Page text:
Yesterday, we learned of Governor Cuomo’s plans for a major, $4 billion overhaul of LaGuardia Airport. The project includes consolidating the four terminals, moving the entire facility south, introducing a 24-hour ferry service, and launching AirTrain service that’ll connect travelers to the 7 line in Willet’s Point. Today, however, the revelry took a turn when it was reported that the revamp would actually take ten years and $10 billion. If this is, in fact, the case, that’s a huge chunk of money coming out of the state budget–money that the MTA has long been gunning for in order to update its antiquated system (it’s been running on the same technology since the 1930s) and to close its $15 billion 2015-2019 Capital Plan funding gap, which is still only less than half of the agency’s $34 billion in total debt.
LaGuardia may be the third-worst airport in the nation, but is it more deserving of billions in state funding than the MTA, which carries a whopping 6.1 million riders a day?
After much anticipation, Governor Cuomo unveiled his plan yesterday to overhaul LaGuardia Airport, which he called “un-New York” in its current state. The $4 billion project includes consolidating the four terminals into one hub and moving the entire facility south the length of two football fields, according to Crain’s. Additionally, Cuomo’s controversial AirTrain, which will connect travelers to the 7 line in Willet’s Point, will be put into effect, as will a 24-hour ferry service that will operate out of the landmarked Art Deco Marine Air Terminal. The development will be handled by LaGuardia Gateway Partners, a new public-private partnership formed by the Port Authority of New York and New Jersey, who will oversee the construction, financing, and operation of the new terminal under a 35-year lease.
Lots more details and renderings this way
Photo via Continental Airlines Boeing 737-500; [email protected];05.02.2008/498af via photopin (license)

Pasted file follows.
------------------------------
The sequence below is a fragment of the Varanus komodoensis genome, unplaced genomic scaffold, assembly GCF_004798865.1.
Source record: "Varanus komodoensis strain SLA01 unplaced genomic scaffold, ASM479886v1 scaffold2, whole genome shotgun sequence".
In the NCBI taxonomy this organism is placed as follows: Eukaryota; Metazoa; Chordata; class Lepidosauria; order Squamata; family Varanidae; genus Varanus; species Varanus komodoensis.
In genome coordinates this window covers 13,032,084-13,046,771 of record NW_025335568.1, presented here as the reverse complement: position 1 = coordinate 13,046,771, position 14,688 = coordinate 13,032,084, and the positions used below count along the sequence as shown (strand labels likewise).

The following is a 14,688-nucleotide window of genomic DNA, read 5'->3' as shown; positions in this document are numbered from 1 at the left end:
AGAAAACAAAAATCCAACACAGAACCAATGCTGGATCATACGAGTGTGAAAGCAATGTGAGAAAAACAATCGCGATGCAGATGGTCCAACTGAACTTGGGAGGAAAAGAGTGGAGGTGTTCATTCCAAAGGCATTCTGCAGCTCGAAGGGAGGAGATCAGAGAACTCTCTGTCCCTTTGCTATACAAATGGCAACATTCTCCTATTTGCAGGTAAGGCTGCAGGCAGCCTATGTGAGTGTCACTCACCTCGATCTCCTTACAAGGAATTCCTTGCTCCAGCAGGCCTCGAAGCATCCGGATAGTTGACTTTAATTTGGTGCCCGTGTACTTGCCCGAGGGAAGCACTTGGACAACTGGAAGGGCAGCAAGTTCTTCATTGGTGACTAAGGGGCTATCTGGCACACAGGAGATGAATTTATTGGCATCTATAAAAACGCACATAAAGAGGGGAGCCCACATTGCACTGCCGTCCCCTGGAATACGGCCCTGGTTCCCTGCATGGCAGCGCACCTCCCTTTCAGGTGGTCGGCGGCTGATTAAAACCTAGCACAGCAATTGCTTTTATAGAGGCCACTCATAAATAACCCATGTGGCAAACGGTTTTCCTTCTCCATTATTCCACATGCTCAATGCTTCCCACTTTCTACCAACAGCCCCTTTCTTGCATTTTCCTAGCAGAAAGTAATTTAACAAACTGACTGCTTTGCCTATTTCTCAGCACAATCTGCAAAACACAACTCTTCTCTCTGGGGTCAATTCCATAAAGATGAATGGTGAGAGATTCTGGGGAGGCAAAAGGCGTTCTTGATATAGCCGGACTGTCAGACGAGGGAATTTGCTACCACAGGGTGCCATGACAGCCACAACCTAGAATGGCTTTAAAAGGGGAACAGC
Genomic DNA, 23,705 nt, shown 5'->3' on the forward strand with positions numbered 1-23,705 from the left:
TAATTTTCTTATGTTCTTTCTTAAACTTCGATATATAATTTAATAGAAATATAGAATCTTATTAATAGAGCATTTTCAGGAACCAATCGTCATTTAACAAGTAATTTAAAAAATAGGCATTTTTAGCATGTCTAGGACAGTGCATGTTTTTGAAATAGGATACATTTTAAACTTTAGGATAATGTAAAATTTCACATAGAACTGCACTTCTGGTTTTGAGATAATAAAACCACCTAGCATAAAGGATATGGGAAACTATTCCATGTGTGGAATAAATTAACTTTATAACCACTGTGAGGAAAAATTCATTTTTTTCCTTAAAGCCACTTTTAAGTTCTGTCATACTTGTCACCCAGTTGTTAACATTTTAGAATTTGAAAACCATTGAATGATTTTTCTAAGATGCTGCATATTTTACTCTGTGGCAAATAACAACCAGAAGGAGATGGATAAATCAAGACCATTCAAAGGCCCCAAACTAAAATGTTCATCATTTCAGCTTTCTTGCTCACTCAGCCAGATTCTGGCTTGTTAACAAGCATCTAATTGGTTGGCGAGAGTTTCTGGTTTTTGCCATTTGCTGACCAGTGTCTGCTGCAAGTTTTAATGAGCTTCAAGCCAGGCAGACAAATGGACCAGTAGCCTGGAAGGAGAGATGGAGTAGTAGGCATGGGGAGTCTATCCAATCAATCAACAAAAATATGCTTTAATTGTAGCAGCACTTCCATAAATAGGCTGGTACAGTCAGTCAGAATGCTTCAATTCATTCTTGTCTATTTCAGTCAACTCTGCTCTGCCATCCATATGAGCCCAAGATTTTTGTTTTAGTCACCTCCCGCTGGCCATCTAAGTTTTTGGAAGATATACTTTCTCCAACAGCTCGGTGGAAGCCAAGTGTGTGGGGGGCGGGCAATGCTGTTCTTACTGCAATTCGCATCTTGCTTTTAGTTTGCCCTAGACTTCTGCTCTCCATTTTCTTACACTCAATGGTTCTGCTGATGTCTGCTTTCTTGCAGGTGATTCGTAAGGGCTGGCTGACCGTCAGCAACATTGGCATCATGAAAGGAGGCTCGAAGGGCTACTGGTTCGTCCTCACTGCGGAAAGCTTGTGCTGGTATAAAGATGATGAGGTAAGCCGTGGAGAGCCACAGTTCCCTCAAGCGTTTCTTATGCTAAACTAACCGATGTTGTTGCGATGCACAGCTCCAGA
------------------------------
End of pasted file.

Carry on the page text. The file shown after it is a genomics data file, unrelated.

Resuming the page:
If you’ve ever endured the long ride to any of the area’s airports, all the while lugging your suitcase and anxiously wondering if you’d miss your flight, then this statistic probably comes as no surprise. According to a study by the Global Gateway Alliance, “John F. Kennedy and LaGuardia airports rank last and third-to-last, respectively, in mass-transit accessibility compared with 30 of the world’s busiest airports,” reports Crain’s. The analysis looked at total travel time for public transit users, mode of transportation and number of transfers and cost, scoring them from 0 to 100. And if Anthony Weiner is correct, the new LaGuardia AirTrain will only increase travel times–not good news those for us who prefer not to sit in insane taxi traffic or fork over $99 for a private helicopter ride.
More on the study here
Get ready to have your bubble burst. As it turns out, Governor Andrew Cuomo’s proposed AirTrain to LaGuardia would actually increase the time it takes to get to the airport, and for some areas, almost double travel time. The Transport Politic enlightened (and dispirited) hopefuls yesterday in an analysis that highlighted the fact that the new train would would deliver commuters to the 7 subway station at Willets Point, which is further away from Manhattan than the airport. In light of the findings, Anthony Weiner threw in his two cents this morning, penning an op-ed in the Daily News, saying “if we are going to solve this problem, we should do it right.” The former congressman also threw a proposal of his own into the ring.
More on what Weiner had to say